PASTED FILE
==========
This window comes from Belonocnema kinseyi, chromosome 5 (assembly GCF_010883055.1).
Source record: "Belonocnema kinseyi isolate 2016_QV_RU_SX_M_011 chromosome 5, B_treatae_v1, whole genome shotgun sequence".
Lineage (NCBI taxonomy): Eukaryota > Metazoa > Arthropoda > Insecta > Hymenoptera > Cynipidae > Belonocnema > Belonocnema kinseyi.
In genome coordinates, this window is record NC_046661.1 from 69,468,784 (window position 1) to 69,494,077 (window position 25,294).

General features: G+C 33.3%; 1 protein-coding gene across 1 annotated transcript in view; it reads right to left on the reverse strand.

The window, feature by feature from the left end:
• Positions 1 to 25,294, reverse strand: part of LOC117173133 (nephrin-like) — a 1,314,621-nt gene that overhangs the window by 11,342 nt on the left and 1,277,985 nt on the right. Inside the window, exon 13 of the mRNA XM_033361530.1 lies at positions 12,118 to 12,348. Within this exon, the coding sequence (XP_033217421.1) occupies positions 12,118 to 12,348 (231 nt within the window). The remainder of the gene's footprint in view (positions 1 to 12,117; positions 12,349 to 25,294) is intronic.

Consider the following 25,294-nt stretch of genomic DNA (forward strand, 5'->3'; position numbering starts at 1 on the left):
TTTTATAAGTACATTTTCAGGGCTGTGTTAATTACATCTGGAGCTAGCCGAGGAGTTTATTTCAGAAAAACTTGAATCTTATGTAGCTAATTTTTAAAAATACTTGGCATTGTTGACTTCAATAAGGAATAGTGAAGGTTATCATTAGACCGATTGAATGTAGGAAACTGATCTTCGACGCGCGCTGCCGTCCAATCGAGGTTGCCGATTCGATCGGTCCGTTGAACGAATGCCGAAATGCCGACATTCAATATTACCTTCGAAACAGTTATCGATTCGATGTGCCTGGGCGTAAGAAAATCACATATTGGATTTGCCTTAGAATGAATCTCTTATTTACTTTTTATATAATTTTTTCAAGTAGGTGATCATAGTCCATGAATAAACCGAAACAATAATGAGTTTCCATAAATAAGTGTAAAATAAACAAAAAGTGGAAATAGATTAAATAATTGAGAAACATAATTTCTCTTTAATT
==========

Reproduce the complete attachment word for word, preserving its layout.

This window comes from Belonocnema kinseyi, chromosome 5 (assembly GCF_010883055.1).
Source record: "Belonocnema kinseyi isolate 2016_QV_RU_SX_M_011 chromosome 5, B_treatae_v1, whole genome shotgun sequence".
Lineage (NCBI taxonomy): Eukaryota > Metazoa > Arthropoda > Insecta > Hymenoptera > Cynipidae > Belonocnema > Belonocnema kinseyi.
In genome coordinates, this window is record NC_046661.1 from 69,468,784 (window position 1) to 69,494,077 (window position 25,294).

General features: G+C 33.3%; 1 protein-coding gene across 1 annotated transcript in view; it reads right to left on the reverse strand.

The window, feature by feature from the left end:
• Positions 1 to 25,294, reverse strand: part of LOC117173133 (nephrin-like) — a 1,314,621-nt gene that overhangs the window by 11,342 nt on the left and 1,277,985 nt on the right. Inside the window, exon 13 of the mRNA XM_033361530.1 lies at positions 12,118 to 12,348. Within this exon, the coding sequence (XP_033217421.1) occupies positions 12,118 to 12,348 (231 nt within the window). The remainder of the gene's footprint in view (positions 1 to 12,117; positions 12,349 to 25,294) is intronic.

Consider the following 25,294-nt stretch of genomic DNA (forward strand, 5'->3'; position numbering starts at 1 on the left):
TTTTATAAGTACATTTTCAGGGCTGTGTTAATTACATCTGGAGCTAGCCGAGGAGTTTATTTCAGAAAAACTTGAATCTTATGTAGCTAATTTTTAAAAATACTTGGCATTGTTGACTTCAATAAGGAATAGTGAAGGTTATCATTAGACCGATTGAATGTAGGAAACTGATCTTCGACGCGCGCTGCCGTCCAATCGAGGTTGCCGATTCGATCGGTCCGTTGAACGAATGCCGAAATGCCGACATTCAATATTACCTTCGAAACAGTTATCGATTCGATGTGCCTGGGCGTAAGAAAATCACATATTGGATTTGCCTTAGAATGAATCTCTTATTTACTTTTTATATAATTTTTTCAAGTAGGTGATCATAGTCCATGAATAAACCGAAACAATAATGAGTTTCCATAAATAAGTGTAAAATAAACAAAAAGTGGAAATAGATTAAATAATTGAGAAACATAATTTCTCTTTAATT